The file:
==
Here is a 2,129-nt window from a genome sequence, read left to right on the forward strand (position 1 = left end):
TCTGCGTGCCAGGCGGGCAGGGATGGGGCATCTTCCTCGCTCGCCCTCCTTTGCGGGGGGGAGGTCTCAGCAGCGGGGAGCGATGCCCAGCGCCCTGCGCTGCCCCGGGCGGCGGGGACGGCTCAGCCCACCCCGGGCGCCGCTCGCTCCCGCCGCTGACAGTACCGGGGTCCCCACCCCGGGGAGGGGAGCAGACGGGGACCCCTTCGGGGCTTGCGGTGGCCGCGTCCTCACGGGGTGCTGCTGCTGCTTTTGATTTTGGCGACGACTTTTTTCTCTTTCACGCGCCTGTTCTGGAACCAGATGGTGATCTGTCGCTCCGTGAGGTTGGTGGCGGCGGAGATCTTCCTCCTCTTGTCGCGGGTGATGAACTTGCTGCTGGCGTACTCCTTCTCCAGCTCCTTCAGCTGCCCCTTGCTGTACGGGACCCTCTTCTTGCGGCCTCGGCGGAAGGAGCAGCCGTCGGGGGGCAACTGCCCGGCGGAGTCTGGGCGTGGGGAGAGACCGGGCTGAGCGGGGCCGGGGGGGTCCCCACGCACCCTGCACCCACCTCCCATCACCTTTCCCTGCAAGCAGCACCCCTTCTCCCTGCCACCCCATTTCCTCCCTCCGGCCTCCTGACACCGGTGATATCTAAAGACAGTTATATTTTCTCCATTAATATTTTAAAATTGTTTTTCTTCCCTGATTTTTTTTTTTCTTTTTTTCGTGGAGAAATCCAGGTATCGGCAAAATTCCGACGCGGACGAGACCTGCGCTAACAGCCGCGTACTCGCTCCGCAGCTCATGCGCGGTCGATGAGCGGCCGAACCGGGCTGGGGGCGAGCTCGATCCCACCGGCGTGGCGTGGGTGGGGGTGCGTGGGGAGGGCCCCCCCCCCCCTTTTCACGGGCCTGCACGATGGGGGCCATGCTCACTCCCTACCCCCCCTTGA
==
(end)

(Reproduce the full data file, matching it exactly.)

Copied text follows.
Here is a 2,129-nt window from a genome sequence, read left to right on the forward strand (position 1 = left end):
TCTGCGTGCCAGGCGGGCAGGGATGGGGCATCTTCCTCGCTCGCCCTCCTTTGCGGGGGGGAGGTCTCAGCAGCGGGGAGCGATGCCCAGCGCCCTGCGCTGCCCCGGGCGGCGGGGACGGCTCAGCCCACCCCGGGCGCCGCTCGCTCCCGCCGCTGACAGTACCGGGGTCCCCACCCCGGGGAGGGGAGCAGACGGGGACCCCTTCGGGGCTTGCGGTGGCCGCGTCCTCACGGGGTGCTGCTGCTGCTTTTGATTTTGGCGACGACTTTTTTCTCTTTCACGCGCCTGTTCTGGAACCAGATGGTGATCTGTCGCTCCGTGAGGTTGGTGGCGGCGGAGATCTTCCTCCTCTTGTCGCGGGTGATGAACTTGCTGCTGGCGTACTCCTTCTCCAGCTCCTTCAGCTGCCCCTTGCTGTACGGGACCCTCTTCTTGCGGCCTCGGCGGAAGGAGCAGCCGTCGGGGGGCAACTGCCCGGCGGAGTCTGGGCGTGGGGAGAGACCGGGCTGAGCGGGGCCGGGGGGGTCCCCACGCACCCTGCACCCACCTCCCATCACCTTTCCCTGCAAGCAGCACCCCTTCTCCCTGCCACCCCATTTCCTCCCTCCGGCCTCCTGACACCGGTGATATCTAAAGACAGTTATATTTTCTCCATTAATATTTTAAAATTGTTTTTCTTCCCTGATTTTTTTTTTTCTTTTTTTCGTGGAGAAATCCAGGTATCGGCAAAATTCCGACGCGGACGAGACCTGCGCTAACAGCCGCGTACTCGCTCCGCAGCTCATGCGCGGTCGATGAGCGGCCGAACCGGGCTGGGGGCGAGCTCGATCCCACCGGCGTGGCGTGGGTGGGGGTGCGTGGGGAGGGCCCCCCCCCCCCTTTTCACGGGCCTGCACGATGGGGGCCATGCTCACTCCCTACCCCCCCTTGA